Less is more

The owners of a tiny house, built using SIPs, are relishing the experience of living a life less ordinary.

It’s somewhat incongruous to find one of New Zealand’s smallest and most energy efficient homes in a brand new housing estate. Tiny houses are normally designed in response to site restrictions rather than to sit proudly on a grassy, 640-square-metre allotment. However, for owners Will and Jennie Croxford, building tiny was never about being constrained; they were motivated by the freedom of living with less.

“I think there is a growing appetite to live at a smaller scale without it having to be a ‘frugal’ statement,” says Will of the decision to ‘downshift’ into a 30-square-metre footprint. He’s swift to add their change in mindset didn’t happen all at once, but after living out of pannier bags for months when cycle touring and when moving several times within Wanaka while they looked for an appropriate block. “Every time we opened our storage boxes we’d ask, ‘why bother keeping all this stuff?’” says Will. “If we had had to get rid of all of it in one hit it would have been mildly traumatic.”

They settled on a block in the Kirimoko Park estate. The development encourages sustainable design and doesn’t enforce a minimum footprint size. “The developer John May was really keen to have us, especially as we were planning an architecturally designed, avant-garde tiny house,” says Will. Their new ‘section’ also happened to be next door to architect and long-standing friend Barry Condon, who soon became immersed in the project.

By the time Barry got involved, decisions had already been made around the floor plan, the high gabled roof and the use of SIPs (structural insulated panels), chosen for their high insulation R-value and the convenience and airtightness they offer.

“Our job was to interpret their plan, pull it together into a cohesive form and give it a look and feel,” says Barry. They limited the external material palette to asphalt shingles and timber, to make it look like a crafted little box. “It also reflects the way the building is made. The whole thing is built with SIPs and it seemed appropriate to carry a single material up the walls and over onto the roof.”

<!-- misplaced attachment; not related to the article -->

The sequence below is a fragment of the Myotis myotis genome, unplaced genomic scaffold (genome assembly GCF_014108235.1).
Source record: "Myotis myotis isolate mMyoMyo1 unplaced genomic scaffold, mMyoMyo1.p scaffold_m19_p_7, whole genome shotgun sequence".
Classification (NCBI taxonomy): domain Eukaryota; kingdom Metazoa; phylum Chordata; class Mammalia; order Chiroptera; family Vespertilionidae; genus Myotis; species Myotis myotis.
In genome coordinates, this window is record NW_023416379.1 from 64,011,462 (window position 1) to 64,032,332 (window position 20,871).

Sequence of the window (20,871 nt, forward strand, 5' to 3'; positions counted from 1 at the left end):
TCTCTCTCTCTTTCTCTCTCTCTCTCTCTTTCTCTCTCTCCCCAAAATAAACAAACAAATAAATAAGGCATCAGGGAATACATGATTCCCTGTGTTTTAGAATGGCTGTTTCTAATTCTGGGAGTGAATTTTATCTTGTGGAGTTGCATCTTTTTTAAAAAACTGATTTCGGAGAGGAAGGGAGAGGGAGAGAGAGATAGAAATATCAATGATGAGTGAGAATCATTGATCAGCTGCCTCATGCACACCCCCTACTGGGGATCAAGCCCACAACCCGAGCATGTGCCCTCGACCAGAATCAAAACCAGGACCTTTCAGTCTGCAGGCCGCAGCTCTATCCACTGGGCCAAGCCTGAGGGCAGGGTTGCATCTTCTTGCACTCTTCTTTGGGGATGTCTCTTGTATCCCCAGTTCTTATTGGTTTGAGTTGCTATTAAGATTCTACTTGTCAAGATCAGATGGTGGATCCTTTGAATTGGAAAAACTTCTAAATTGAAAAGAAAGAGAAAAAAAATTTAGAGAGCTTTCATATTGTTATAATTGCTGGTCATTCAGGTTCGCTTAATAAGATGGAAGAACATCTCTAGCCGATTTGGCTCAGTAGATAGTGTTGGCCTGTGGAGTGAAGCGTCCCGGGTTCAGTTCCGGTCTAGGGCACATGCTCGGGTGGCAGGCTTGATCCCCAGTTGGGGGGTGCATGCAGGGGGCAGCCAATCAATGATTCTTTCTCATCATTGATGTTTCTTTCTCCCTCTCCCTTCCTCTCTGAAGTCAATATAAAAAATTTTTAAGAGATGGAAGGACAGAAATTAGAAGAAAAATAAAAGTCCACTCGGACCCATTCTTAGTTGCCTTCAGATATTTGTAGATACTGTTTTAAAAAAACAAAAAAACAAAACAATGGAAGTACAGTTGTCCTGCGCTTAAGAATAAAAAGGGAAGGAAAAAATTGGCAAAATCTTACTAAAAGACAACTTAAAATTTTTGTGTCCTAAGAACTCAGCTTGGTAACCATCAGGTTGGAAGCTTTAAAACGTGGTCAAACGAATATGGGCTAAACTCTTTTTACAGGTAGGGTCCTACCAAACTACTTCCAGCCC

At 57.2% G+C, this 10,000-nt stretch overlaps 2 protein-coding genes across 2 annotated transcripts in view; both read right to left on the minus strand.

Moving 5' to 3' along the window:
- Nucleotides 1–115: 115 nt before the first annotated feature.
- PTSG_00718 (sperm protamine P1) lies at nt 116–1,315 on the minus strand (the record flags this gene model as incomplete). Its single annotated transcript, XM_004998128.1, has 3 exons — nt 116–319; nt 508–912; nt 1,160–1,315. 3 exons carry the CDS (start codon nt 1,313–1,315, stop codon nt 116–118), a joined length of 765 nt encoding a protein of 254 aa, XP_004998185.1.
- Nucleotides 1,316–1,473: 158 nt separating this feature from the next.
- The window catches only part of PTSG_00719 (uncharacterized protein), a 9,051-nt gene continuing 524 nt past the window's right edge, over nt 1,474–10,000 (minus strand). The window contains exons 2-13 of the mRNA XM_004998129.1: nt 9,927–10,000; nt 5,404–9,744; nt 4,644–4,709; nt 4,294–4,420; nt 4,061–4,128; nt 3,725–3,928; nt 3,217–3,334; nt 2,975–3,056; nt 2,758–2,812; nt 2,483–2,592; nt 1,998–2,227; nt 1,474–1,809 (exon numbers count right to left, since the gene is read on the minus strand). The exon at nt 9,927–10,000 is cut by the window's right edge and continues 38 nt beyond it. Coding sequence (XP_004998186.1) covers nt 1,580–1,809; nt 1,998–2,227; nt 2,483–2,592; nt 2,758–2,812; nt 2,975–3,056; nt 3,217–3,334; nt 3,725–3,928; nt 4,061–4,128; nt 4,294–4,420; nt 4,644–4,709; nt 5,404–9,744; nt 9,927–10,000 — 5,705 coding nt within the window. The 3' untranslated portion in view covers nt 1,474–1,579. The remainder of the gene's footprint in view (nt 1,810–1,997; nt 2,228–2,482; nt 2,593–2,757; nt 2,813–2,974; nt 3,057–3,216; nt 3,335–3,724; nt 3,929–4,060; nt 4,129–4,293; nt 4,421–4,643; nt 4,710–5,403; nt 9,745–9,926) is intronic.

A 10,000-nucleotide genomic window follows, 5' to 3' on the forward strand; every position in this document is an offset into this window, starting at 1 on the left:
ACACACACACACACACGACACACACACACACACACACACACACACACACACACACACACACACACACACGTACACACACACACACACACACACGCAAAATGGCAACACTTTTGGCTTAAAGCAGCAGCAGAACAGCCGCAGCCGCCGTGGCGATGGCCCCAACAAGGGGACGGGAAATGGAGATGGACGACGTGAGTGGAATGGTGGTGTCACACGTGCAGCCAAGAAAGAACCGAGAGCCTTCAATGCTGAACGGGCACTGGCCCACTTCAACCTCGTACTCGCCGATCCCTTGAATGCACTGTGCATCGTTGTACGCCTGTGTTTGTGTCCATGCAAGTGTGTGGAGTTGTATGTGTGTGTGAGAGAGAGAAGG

Inside, every morsel of space is used. Drawers pull out from under stair treads and the ‘toe kick’ board in the kitchen was removed to allow more cupboard space. Rather than following housing ‘norms’ they designed for the way Will and Jennie live 99 per cent of the time. Instead of a spare room, guests ‘glamp’ in the backyard or stay in nearby Airbnbs; the bathroom is designed to accommodate an inflatable tub rather than a fixed bath that they’d rarely use.

“At first I thought it was a bit ambitious – a 30-square-metre footprint isn’t a massive amount of space to fit a kitchen, bathroom, sleeping and living space,” says Barry. “I actually tried a few times to make it a little bigger, but Will would always push back and try to make it smaller, which was interesting for me because normally with clients I am the one trying to reduce size! Ultimately we landed on a happy medium.”

In saving space, they didn’t strip out any essentials, though. There’s room for artworks, a full-sized fridge, two large couches and a coffee table. “People comment that it seems like a normal lounge – just without all the extra floor space you never use,” says Will. “Minimalism isn’t about living in an empty white box, it’s about having less stuff.”

To give the design “pop”, they glazed the north face, which also ensures they have all-day sun and good passive solar gain. The building is sealed tight in keeping with Passive House principles, but rather than use triple glazing, they ordered thermally broken, low-e, doubled-glazed windows with wider-than-standard gap between panes to up the insulation value. Other wall openings were kept to a minimum to help maintain thermal comfort: a window to the east provides morning light and doors to the west open onto a large entertainment deck; a shed at the other end blocks the sun on hot summer afternoons. “We learnt from our last house to shade the deck,” says Will.

Since they moved in last August, a fan and portable heater have been sufficient on the warmest and coolest days. The energy monitoring system shows a minimum ambient temperature of 20 degrees, validating their decision to hold off on installing a reverse-cycle air conditioner.

“We get positive feedback all the time from people who say they would love to live like this,” says Will. “We even had a delegation from the Cook Islands come through to see it because it has a holiday feel to it, the scale of things is what you would expect in a wee cabin by the beach.”

Barry has been busy with enquiries about the design and especially the use of SIPs: “I hadn’t worked with them before, and the airtightness and prefab component really struck a chord with me. The whole house went up in less than a week,” he says. “On size, I still think Will and Jennie are brave to put their neck out there. A lot of people talk about doing this sort of stuff but they actually did. That impresses me.”

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